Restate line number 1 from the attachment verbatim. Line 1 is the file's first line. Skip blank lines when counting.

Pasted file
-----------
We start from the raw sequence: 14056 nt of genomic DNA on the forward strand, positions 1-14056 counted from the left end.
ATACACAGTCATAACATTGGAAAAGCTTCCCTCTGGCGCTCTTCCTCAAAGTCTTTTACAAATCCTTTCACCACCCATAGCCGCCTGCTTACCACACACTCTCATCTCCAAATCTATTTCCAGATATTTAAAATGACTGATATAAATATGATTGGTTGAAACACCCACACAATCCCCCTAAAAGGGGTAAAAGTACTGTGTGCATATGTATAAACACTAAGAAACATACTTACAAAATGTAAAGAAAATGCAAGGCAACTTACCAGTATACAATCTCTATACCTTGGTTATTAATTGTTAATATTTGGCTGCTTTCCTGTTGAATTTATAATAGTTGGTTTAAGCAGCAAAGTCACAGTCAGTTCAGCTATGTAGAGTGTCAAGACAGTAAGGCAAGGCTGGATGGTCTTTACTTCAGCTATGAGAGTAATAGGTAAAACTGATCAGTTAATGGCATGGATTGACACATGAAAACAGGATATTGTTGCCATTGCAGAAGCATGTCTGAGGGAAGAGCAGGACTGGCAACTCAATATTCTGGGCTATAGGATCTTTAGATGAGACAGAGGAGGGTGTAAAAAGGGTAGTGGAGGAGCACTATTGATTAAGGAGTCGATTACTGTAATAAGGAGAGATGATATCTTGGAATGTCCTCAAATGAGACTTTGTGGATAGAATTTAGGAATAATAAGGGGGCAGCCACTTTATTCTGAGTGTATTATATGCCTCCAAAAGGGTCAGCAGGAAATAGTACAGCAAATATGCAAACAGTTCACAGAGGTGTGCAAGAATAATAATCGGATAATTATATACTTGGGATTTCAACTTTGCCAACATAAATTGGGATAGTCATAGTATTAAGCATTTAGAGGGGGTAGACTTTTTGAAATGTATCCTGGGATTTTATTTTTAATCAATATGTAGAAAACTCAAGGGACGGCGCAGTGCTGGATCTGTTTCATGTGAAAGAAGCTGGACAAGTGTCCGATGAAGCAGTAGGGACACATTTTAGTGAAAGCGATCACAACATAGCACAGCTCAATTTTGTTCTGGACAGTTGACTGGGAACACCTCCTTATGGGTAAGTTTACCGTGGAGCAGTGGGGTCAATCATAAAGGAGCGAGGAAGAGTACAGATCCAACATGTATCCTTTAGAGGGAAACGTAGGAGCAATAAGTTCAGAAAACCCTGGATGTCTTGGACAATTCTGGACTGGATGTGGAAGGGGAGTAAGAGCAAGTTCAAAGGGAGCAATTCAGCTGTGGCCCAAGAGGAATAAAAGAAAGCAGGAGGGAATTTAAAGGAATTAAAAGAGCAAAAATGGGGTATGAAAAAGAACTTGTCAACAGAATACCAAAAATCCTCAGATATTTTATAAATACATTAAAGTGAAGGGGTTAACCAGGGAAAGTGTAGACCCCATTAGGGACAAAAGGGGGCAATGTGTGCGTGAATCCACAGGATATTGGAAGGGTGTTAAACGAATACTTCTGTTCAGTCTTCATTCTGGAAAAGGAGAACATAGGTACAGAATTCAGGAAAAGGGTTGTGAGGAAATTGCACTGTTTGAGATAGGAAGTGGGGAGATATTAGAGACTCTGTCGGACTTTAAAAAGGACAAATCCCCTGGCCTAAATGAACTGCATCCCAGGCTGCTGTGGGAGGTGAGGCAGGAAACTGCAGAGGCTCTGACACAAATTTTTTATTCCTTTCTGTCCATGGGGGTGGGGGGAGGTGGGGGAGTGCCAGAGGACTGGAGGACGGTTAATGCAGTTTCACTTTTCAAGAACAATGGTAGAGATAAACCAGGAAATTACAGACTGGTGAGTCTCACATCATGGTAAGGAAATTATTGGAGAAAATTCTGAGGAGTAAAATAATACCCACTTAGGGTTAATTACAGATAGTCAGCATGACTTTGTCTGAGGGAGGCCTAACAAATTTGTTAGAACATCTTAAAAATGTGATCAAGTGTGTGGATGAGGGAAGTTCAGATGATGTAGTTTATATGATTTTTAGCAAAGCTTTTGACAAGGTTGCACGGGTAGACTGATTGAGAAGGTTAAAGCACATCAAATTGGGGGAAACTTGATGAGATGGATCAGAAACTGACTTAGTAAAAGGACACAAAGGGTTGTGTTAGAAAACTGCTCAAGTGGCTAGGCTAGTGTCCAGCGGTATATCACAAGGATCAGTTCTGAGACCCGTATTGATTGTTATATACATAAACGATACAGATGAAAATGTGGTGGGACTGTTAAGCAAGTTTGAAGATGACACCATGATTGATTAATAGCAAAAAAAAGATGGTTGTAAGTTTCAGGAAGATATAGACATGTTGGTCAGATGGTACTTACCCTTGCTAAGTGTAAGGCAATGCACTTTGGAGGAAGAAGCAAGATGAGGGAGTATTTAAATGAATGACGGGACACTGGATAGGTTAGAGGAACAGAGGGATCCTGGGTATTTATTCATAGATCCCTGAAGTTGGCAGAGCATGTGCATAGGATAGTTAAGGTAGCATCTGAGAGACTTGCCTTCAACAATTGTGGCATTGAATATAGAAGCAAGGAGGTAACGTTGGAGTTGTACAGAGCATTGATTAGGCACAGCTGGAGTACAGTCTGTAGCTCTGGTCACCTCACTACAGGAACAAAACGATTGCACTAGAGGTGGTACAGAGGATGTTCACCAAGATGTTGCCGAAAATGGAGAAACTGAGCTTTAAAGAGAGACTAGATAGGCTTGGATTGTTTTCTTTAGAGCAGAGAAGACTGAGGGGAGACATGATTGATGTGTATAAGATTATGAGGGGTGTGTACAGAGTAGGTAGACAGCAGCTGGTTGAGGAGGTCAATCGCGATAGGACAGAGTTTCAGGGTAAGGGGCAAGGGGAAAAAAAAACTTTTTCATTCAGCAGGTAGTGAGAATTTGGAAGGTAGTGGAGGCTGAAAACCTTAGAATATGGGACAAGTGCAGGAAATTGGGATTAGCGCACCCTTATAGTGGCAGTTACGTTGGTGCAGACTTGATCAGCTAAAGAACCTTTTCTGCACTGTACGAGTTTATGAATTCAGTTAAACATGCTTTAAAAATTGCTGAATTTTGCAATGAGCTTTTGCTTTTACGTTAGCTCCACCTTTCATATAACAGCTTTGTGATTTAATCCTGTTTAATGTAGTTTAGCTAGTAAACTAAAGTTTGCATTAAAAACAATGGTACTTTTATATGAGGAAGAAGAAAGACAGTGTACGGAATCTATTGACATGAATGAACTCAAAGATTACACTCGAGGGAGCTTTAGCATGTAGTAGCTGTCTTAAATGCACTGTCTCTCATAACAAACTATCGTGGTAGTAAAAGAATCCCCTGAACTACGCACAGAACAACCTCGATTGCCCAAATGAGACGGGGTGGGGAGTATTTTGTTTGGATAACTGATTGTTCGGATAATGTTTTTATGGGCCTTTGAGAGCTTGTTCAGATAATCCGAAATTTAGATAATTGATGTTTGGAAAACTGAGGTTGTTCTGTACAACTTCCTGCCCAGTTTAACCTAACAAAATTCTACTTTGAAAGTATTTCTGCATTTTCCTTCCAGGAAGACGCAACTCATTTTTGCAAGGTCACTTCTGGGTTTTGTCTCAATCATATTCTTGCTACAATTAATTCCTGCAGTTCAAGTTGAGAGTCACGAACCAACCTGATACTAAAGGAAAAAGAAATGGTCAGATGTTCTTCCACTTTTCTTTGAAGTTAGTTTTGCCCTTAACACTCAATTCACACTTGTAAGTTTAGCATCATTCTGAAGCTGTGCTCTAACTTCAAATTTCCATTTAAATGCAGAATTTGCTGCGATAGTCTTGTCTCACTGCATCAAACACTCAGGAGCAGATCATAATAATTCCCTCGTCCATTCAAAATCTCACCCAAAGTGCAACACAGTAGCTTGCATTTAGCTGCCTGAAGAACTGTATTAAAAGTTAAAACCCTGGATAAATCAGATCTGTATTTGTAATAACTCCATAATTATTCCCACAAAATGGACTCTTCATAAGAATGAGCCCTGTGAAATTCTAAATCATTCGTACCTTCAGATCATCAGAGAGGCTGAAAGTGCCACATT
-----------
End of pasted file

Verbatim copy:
We start from the raw sequence: 14056 nt of genomic DNA on the forward strand, positions 1-14056 counted from the left end.